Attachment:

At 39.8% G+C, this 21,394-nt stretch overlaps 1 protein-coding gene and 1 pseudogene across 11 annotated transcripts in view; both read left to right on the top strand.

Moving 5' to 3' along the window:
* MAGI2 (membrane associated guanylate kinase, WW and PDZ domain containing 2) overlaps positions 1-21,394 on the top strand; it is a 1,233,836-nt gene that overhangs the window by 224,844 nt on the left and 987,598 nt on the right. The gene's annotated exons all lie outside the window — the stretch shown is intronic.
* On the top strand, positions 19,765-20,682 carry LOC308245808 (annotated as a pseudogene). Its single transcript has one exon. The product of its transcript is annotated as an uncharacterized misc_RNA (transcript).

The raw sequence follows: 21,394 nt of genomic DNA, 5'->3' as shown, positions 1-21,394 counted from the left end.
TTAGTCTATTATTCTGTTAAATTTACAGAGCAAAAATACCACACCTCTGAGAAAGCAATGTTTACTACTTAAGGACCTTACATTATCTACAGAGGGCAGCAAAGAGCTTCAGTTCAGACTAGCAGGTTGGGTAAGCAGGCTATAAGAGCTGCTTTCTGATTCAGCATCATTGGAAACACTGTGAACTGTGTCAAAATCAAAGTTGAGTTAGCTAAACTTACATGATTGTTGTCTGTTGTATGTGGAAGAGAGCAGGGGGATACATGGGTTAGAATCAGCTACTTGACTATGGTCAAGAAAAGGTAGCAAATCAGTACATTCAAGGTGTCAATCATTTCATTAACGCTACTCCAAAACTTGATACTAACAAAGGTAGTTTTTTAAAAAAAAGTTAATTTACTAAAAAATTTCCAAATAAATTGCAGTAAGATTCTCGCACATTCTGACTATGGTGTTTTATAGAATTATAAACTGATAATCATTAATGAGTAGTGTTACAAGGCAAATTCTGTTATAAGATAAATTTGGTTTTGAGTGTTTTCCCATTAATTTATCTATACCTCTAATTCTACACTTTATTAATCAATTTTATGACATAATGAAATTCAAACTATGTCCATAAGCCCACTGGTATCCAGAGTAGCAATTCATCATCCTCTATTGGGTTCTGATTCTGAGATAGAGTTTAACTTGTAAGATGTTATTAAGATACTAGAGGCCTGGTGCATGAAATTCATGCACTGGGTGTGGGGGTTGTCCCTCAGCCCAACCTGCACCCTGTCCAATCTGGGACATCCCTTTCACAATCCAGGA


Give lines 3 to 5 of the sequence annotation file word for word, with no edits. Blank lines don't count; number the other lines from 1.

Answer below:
* MAGI2 (membrane associated guanylate kinase, WW and PDZ domain containing 2) overlaps positions 1-21,394 on the top strand; it is a 1,233,836-nt gene that overhangs the window by 224,844 nt on the left and 987,598 nt on the right. The gene's annotated exons all lie outside the window — the stretch shown is intronic.
* On the top strand, positions 19,765-20,682 carry LOC308245808 (annotated as a pseudogene). Its single transcript has one exon. The product of its transcript is annotated as an uncharacterized misc_RNA (transcript).

The raw sequence follows: 21,394 nt of genomic DNA, 5'->3' as shown, positions 1-21,394 counted from the left end.